Chimney Point to host open house Aug. 1
CROWN POINT, N.Y./ADDISON, VT. — With the Lake Champlain Bridge landscape restoration project on the verge of completion, Chimney Point State Historic Site and Crown Point State Historic Site will together host a unique New York/Vermont afternoon of learning about preservation and restoration.
“Historic preservation is in our DNA,” declared historic site administrators Elsa Gilbertson and Tom Hughes in a joint statement. “Both of our sites are part of the respective states’ Divisions for Historic Preservation, but most often the preservation work is conducted somewhat behind-the-scenes. For three hours on June 30, we will put a spotlight on a variety of restoration and preservation efforts.”
In the 1730s, the French military built forts right here, on both sides of the lake, claiming the region for New France. A quarter-century later, when the British Army arrived, they added a very large fort complex at Crown Point and defensive earthen works at Chimney Point in Addison, Vermont.
The event requires participants to follow the tour leaders on foot or bicycle. The progression begins at the Chimney Point tavern at 1 p.m. Guests should purchase their tour ticket ($8 for one person; $15 for two) upon arrival at the entrance to the Chimney Point museum. Apart from the considerable intact archaeological resources underfoot at Chimney Point State Historic Site, the oldest standing structure on the property is the late-1700s tavern section of the main building.
The second stop is outdoors, where Chimney Point landscape preservation will be explained. In 1966, the state of Vermont bought the Chimney Point property to protect it from private development. The next topic will be the commemorative trail, newly installed to interpret the previous Lake Champlain Bridge (1929-2009) using kiosks, wayside signs, indoor displays, and even a salvaged original piece of the steel bridge substructure.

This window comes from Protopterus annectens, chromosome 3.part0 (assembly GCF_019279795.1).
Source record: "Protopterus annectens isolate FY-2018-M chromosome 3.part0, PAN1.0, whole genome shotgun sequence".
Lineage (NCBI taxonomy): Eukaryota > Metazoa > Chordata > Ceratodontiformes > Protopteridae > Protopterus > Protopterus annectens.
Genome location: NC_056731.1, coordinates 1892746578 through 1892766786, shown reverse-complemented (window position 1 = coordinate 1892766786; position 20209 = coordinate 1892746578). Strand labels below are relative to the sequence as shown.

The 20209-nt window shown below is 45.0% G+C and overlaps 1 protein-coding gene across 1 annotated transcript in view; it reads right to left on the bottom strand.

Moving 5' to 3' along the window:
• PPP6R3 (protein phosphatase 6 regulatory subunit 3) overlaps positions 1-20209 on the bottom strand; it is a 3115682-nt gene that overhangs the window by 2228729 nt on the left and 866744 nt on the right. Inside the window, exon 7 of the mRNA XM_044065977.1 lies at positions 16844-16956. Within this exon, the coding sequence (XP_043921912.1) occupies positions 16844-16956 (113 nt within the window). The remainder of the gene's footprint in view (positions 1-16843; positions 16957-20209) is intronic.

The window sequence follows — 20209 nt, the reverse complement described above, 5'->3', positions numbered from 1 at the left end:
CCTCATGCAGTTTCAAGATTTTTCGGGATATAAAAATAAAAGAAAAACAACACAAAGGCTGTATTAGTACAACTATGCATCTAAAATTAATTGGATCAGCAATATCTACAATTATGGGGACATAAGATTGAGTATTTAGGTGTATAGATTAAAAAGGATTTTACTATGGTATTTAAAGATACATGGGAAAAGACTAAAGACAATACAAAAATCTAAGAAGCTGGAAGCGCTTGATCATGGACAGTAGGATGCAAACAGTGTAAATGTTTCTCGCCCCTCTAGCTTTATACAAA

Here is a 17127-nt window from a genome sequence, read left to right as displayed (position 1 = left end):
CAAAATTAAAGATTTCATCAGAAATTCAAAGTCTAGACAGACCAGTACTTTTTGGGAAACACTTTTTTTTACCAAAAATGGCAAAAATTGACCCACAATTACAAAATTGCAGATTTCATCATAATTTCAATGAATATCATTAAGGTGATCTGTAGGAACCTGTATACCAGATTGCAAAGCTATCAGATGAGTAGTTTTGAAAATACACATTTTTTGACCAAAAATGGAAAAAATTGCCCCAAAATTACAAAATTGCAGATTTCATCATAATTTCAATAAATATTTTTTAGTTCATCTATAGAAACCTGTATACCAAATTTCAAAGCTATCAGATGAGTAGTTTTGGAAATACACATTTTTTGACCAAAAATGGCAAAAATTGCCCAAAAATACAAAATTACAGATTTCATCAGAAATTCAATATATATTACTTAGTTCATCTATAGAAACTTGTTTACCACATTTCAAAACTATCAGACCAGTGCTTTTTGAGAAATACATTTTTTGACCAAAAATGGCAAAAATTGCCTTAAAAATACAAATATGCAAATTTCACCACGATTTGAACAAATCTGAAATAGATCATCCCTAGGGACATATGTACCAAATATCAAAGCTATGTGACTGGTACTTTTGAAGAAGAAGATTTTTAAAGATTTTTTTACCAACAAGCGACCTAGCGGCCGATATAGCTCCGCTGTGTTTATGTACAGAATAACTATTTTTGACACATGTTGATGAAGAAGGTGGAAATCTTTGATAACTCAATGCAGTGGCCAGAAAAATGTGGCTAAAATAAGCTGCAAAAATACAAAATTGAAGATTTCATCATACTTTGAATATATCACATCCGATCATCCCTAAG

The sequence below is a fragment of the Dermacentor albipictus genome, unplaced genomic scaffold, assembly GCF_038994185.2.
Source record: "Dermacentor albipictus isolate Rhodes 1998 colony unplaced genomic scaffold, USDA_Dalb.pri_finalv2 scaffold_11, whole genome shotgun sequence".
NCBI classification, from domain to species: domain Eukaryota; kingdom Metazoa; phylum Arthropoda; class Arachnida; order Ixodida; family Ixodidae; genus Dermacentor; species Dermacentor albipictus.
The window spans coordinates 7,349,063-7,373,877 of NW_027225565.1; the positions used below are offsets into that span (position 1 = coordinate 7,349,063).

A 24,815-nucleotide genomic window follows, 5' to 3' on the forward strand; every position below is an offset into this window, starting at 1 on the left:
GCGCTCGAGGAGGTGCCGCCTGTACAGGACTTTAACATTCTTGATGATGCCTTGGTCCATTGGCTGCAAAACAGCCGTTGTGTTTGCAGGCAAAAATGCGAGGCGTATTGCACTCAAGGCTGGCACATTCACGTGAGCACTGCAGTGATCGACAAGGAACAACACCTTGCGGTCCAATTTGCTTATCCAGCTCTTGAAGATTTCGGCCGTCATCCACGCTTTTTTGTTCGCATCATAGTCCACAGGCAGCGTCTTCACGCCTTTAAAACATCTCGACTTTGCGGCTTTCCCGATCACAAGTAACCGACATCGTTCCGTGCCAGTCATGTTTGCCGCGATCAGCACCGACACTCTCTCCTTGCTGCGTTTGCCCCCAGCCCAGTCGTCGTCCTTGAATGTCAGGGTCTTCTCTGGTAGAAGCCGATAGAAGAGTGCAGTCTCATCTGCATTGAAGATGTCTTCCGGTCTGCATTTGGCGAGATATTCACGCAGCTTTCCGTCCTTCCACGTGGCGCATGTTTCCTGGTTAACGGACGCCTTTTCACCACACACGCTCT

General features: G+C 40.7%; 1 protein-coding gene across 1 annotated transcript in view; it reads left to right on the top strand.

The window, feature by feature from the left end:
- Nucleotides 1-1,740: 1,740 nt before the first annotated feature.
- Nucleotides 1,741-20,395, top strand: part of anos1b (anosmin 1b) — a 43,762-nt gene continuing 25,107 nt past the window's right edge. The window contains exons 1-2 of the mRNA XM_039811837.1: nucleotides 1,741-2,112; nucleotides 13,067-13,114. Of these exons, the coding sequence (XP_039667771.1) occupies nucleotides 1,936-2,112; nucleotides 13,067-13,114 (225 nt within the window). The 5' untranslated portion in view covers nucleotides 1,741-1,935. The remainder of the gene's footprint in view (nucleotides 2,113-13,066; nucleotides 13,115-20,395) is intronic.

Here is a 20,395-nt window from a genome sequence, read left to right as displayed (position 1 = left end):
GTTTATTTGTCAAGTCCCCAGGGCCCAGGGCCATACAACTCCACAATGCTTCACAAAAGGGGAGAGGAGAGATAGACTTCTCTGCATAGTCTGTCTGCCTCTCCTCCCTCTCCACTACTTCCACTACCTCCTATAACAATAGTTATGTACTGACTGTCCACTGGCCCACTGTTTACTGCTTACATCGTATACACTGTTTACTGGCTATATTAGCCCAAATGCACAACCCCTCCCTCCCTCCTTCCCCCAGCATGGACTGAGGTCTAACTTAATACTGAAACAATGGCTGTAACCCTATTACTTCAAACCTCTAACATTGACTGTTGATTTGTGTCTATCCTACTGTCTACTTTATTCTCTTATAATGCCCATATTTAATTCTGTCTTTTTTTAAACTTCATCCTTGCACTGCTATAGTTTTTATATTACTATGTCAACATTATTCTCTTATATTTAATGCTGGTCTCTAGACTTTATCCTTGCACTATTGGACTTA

After the members of the tour have crossed the new Lake Champlain Bridge (opened in 2011), the tour continues at 2 p.m. at the steamboat pier (completed in the 1930s) and Champlain Memorial lighthouse (completed in 1912), both of which were the focus of exterior restoration efforts in 2008-2009. The Champlain Memorial features four bronze figures in sculpture, including Hebert’s Samuel de Champlain and “La France” by Auguste Rodin. The lighthouse and pier are part of the Crown Point Reservation Campground, operated by the New York State Department of Environmental Conservation.
Next, the tour arrives at the former bridge toll collector’s house, now the Lake Champlain Visitors’ Center, which contains an excellent exhibit and several brief videos commemorating the original Lake Champlain Bridge. The toll collector’s house was built at the same time as the 1929 bridge and it was the subject of restoration work, including slate roof replacement, during 2008 and 2009. Admission to this travel information center is free.
At 2:45, the tour arrives at the authentic remains of Fort St. Frédéric (1734-59). The limestone walls here, dating back to 1734, require considerable preservation attention year-round. For the past 37 years, the ancient masonry walls on the grounds of Crown Point State Historic Site have been getting expert attention from specialist Darrell LaFrance, who will actively demonstrate his masonry skills — rain or shine — on the 279-year-old walls of the French-built fort at the lakeshore. Mr. LaFrance will be assisted, as he has been since 2001, by mason tender Robert Lacey. The limestone ruins of both the French-built fort and of the two-story barracks of the British fort, in both cases are registered National Historic Landmarks.
Next, guests will be shown evidence of landscape and viewshed preservation at the British Crown Point fort and the surrounding acreage. These garrison grounds were donated to the state of New York, for the expressed purpose of preservation, in 1910.
The tour concludes with a 3:30 p.m. tour of award-winning renovation work completed recently on the former farmyard barns that are located just outside the vast British fort ruins. LaFrance and Lacey will show foundation, structural support, and window and door work, which they led and performed with a team of staff employed by the New York State Office of Parks, Recreation and Historic Preservation. This special tour will end by 4 p.m.
For more information about the sites or the event, the public may contact the site administrators at 802-759-2412 (Vermont) or 518-597-4666 (New York).
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